After racist rally and arson, German town accepts first refugees
A small German town that became a byword for xenophobia when neo-Nazis rallied against a planned asylum centre and the building was torched two months ago accepted its first refugees this week.
With shy smiles, two families from Afghanistan and one from India attended a media conference Thursday in the nearby town of Naumburg in the former communist East, where local officials sought to stress that the region welcomes foreigners, despite the bad press.
Two days earlier the three young families had moved into apartments in the town of Troeglitz in Saxony-Anhalt state where unknown perpetrators set fire to the planned refugee centre over the Easter weekend.
The families, who have requested political asylum, are part of a large influx of people fleeing war and poverty for Europe, particularly its largest economy Germany, which took in 200,000 asylum seekers last year and expects as many as 450,000 this year.
The sharpest rise since the 1990s wars in the Balkans has been met with racist sentiment in parts of Germany, manifesting in the rise of the anti-Islam PEGIDA movement in the eastern city of Dresden which peaked at 25,000 protesters early this year.
In the town of Troeglitz, home to 2,700 people, anti-foreigner sentiment had being flaring for weeks before the fire.
Former mayor Markus Nierth resigned in early March, claiming he had received no support from local authorities when racist thugs protested outside his family home against the opening of the asylum centre.
Addressing reporters Thursday, district councillor Goetz Ulrich stressed that he had taken the unusual step of turning the first refugee group's arrival into a media event in order to send "a clear political signal".
The town would house a total of 40 refugees -- including the initial six adults and three children from Afghanistan and India -- he said, "even if some people see things differently".
"I am very glad that, after these difficult weeks and months, we have come this far," he said.
'They deserve a chance'
Ulrich, of Germany's ruling centre-right Christian Democrats, called on the people of Troeglitz to approach the families fleeing conflict rather than "remain trapped by their anxiety".
The former mayor, Nierth, meanwhile said he and his family were among the first to volunteer help the two Afghan families integrate and manage the challenges of day-to-day life in a new country.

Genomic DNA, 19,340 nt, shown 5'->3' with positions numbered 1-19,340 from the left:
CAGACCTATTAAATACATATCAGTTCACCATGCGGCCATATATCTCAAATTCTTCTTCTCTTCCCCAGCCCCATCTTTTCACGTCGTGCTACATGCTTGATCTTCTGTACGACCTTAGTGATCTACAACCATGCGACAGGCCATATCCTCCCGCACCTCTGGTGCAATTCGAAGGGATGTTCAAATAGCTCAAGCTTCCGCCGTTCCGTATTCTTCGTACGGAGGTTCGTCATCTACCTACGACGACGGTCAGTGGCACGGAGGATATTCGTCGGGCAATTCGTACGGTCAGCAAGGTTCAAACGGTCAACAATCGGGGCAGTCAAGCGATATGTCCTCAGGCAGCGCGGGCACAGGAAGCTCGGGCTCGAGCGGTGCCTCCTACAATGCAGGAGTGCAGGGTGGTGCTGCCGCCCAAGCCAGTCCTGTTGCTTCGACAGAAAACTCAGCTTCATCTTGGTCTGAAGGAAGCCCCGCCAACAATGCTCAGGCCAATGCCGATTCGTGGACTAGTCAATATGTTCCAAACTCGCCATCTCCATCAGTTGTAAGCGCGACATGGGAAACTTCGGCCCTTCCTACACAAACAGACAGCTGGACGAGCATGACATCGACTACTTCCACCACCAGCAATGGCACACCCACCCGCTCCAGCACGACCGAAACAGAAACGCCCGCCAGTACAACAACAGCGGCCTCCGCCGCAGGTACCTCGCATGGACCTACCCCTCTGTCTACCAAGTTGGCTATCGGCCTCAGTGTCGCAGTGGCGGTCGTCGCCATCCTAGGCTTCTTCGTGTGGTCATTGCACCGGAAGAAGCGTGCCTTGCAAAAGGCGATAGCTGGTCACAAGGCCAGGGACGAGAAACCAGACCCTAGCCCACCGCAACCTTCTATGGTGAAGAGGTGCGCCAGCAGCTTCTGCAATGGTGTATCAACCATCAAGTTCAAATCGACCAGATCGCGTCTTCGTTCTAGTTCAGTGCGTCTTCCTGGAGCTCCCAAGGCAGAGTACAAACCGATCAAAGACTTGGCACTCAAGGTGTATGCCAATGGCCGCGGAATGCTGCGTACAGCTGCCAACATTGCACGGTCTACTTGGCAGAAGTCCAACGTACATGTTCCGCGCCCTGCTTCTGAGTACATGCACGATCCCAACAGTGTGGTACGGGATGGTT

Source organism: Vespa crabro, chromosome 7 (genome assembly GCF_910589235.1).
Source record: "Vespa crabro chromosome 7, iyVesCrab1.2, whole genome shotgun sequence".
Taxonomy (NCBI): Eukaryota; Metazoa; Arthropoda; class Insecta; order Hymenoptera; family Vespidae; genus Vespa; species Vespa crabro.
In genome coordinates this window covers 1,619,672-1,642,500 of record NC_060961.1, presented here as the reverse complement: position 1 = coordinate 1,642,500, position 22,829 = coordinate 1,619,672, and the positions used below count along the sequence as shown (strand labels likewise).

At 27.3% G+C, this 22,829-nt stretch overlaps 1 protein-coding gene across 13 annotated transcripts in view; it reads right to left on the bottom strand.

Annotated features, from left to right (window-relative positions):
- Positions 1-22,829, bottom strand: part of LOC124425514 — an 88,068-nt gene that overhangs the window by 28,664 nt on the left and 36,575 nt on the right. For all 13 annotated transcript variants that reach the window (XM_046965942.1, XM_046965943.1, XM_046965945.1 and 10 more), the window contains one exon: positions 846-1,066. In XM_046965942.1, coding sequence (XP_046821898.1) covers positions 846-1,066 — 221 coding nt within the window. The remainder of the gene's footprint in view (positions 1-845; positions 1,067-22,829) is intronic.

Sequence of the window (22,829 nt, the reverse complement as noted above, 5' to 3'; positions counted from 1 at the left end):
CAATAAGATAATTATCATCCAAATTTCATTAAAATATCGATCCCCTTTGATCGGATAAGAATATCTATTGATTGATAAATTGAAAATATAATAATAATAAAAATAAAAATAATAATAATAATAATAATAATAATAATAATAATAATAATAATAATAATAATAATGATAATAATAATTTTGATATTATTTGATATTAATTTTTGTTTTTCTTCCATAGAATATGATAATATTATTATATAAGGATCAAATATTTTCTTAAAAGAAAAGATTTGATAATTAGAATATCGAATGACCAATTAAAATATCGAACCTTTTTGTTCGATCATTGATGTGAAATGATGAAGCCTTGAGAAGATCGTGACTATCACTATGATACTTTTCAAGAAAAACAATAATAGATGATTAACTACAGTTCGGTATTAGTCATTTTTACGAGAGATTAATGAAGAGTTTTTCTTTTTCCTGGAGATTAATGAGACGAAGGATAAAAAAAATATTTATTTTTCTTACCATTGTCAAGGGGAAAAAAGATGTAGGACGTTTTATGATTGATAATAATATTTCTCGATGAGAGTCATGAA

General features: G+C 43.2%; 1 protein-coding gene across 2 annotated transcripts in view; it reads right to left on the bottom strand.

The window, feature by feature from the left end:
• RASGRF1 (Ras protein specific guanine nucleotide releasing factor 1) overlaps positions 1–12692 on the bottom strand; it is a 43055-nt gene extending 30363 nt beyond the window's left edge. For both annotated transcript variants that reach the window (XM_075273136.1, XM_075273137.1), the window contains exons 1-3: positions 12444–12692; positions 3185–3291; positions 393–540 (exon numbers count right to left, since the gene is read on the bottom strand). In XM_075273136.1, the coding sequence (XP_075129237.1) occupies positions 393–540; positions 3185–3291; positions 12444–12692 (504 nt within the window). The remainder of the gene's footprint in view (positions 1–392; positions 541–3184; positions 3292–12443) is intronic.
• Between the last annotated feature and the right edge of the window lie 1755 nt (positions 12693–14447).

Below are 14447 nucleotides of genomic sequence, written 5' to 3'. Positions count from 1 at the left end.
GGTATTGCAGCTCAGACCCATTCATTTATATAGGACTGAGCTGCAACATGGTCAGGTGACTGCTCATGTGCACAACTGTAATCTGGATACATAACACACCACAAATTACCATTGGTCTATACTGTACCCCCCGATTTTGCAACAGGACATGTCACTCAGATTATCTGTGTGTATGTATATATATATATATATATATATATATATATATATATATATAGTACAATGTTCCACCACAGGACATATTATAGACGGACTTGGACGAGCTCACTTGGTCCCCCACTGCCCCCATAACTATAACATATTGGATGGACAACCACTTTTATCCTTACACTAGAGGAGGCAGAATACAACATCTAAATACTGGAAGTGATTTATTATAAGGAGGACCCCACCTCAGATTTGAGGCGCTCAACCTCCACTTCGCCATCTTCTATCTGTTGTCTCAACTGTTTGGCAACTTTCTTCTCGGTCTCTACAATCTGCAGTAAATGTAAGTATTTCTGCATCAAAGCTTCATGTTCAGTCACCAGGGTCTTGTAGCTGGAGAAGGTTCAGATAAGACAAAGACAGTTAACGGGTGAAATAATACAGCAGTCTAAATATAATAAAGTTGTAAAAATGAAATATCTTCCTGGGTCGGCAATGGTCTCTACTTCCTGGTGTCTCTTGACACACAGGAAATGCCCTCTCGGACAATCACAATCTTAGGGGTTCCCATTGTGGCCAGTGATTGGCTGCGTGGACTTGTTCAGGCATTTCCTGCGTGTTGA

Visibly elated, he said his daughter had helped them do the grocery shopping, his son had played with one of their children, an 11-year-old boy, "and this afternoon we will learn mathematics".
All the refugees want to start learning German and send their children to school, he said.
Nierth had harsh words for the "self-proclaimed patriots" of PEGIDA -- short for "Patriotic Europeans Against the Islamisation of the Occident" -- and said that refugees come bearing the gifts of "friendliness and warmth" because they want to achieve something.
"They deserve a chance," he told the press conference.
Another local citizen, Joachim Laake, said he had spent some time with the Indian family, who had received a broadly "sympathetic" response in town.
"We don't need far-right demonstrations, we need humanity and tolerance," Laake said.
Members of the Afghan families, who said they had been on the move over land and sea for months, expressed high hopes for the future.
One of them -- a 19-year-old mother, with her young daughter on her lap -- said she wanted to graduate from high school.
There were fears not everyone would be so welcoming. Ulrich said that although he did not expect new protests, he couldn't rule them out either.
"The main thing the refugees need right now, so that they can get on with life here, is calm," he said.
Ulrich said the families had heard about the ugly incidents in Troeglitz but had reacted in a "very composed" manner.
"These people have placed their trust in our society," he said, "and in the fact that human rights are respected here".
AFP / Expatica